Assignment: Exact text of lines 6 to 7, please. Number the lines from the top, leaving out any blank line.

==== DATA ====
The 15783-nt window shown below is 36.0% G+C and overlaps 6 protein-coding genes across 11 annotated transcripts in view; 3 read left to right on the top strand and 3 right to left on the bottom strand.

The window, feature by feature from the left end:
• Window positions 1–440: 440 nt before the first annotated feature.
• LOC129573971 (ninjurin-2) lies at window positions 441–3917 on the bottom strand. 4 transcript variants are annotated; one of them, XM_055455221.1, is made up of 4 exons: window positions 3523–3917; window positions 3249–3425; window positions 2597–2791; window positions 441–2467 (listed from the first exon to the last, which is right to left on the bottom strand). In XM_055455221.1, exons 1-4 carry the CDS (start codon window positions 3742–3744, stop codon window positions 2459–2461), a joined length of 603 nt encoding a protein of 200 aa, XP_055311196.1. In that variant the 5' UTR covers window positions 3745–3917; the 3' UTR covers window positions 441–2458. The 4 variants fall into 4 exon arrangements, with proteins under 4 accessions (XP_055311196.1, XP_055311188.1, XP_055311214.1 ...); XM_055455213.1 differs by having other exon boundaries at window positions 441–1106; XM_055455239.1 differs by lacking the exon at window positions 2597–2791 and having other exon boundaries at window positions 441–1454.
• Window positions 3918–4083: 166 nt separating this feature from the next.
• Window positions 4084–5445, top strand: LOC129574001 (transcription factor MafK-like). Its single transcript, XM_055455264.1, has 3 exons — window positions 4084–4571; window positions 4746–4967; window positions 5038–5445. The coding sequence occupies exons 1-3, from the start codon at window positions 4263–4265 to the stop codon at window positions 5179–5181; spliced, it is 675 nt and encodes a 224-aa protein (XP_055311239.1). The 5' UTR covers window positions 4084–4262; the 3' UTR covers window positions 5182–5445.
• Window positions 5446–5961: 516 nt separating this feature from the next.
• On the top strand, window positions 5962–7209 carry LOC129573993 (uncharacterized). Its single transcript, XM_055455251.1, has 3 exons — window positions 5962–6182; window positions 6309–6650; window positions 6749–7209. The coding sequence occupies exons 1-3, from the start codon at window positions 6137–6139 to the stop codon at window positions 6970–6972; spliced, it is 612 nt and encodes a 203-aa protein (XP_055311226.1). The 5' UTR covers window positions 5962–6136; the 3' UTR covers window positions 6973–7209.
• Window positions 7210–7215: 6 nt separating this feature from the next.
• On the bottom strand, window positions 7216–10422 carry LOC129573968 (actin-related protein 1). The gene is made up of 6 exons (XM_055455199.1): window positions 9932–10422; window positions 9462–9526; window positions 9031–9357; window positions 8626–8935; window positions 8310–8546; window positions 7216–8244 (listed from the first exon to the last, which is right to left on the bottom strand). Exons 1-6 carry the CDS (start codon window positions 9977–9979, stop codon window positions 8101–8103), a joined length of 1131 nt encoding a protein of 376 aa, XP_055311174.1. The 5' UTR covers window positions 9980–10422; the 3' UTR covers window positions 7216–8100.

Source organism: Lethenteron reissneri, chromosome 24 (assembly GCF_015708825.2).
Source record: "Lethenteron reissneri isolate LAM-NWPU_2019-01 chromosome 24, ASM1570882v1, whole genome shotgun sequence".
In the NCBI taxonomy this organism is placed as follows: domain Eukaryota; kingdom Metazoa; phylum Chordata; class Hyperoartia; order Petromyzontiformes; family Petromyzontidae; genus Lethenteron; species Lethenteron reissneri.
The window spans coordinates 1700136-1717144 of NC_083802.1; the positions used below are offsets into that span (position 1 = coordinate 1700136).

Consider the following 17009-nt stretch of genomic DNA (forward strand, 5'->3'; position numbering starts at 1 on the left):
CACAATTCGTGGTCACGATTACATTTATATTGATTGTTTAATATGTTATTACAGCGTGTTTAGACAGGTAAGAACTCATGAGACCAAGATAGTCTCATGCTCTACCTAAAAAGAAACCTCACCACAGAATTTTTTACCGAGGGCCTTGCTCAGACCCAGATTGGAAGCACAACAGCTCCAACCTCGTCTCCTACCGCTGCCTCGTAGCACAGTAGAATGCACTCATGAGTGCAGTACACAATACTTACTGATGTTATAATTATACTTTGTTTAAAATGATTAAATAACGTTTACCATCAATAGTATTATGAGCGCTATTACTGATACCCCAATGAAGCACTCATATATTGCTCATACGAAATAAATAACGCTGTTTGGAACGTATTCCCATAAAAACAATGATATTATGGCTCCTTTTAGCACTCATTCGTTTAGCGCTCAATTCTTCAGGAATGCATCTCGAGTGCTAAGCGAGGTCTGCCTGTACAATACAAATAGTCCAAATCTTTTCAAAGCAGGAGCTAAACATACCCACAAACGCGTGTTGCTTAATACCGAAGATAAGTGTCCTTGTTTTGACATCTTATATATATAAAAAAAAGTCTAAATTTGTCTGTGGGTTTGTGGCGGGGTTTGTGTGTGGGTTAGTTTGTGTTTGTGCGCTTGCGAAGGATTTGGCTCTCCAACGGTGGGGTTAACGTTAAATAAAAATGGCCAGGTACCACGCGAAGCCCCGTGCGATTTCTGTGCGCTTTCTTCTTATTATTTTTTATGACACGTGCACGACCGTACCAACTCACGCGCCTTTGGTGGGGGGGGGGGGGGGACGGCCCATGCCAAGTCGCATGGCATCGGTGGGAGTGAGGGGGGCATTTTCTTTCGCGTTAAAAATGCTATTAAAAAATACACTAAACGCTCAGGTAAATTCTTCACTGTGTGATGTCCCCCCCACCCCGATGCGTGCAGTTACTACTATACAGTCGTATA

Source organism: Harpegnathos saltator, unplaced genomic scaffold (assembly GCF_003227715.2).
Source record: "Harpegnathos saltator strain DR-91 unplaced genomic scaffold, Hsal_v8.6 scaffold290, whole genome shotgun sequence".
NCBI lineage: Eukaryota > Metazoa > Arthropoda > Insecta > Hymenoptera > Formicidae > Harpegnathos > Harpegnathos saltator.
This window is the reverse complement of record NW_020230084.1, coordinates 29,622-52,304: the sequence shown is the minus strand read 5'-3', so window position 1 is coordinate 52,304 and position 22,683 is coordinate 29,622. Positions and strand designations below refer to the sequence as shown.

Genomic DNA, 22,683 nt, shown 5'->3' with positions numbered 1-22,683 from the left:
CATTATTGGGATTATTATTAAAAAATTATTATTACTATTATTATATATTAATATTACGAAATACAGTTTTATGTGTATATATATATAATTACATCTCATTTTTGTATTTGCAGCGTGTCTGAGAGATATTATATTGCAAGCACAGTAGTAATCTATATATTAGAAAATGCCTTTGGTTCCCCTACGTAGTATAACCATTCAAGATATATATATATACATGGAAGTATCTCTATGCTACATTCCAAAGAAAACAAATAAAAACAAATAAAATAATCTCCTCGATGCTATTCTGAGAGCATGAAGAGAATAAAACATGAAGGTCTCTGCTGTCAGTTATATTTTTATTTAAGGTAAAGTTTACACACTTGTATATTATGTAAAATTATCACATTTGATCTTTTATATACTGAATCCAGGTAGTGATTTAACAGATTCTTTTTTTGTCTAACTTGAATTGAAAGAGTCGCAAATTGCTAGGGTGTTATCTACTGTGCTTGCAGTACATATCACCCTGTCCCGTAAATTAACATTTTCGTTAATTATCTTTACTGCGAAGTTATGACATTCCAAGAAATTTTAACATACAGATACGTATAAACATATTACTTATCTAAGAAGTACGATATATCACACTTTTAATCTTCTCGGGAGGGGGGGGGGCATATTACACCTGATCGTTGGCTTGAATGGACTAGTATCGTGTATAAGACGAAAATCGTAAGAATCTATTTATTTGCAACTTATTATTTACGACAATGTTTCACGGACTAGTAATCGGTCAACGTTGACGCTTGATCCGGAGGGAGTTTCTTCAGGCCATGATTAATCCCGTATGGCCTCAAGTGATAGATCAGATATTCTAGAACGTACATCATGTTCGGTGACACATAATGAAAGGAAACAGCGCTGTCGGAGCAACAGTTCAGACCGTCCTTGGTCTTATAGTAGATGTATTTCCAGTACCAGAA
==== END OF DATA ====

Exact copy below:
• Window positions 4084–5445, top strand: LOC129574001 (transcription factor MafK-like). Its single transcript, XM_055455264.1, has 3 exons — window positions 4084–4571; window positions 4746–4967; window positions 5038–5445. The coding sequence occupies exons 1-3, from the start codon at window positions 4263–4265 to the stop codon at window positions 5179–5181; spliced, it is 675 nt and encodes a 224-aa protein (XP_055311239.1). The 5' UTR covers window positions 4084–4262; the 3' UTR covers window positions 5182–5445.
• Window positions 5446–5961: 516 nt separating this feature from the next.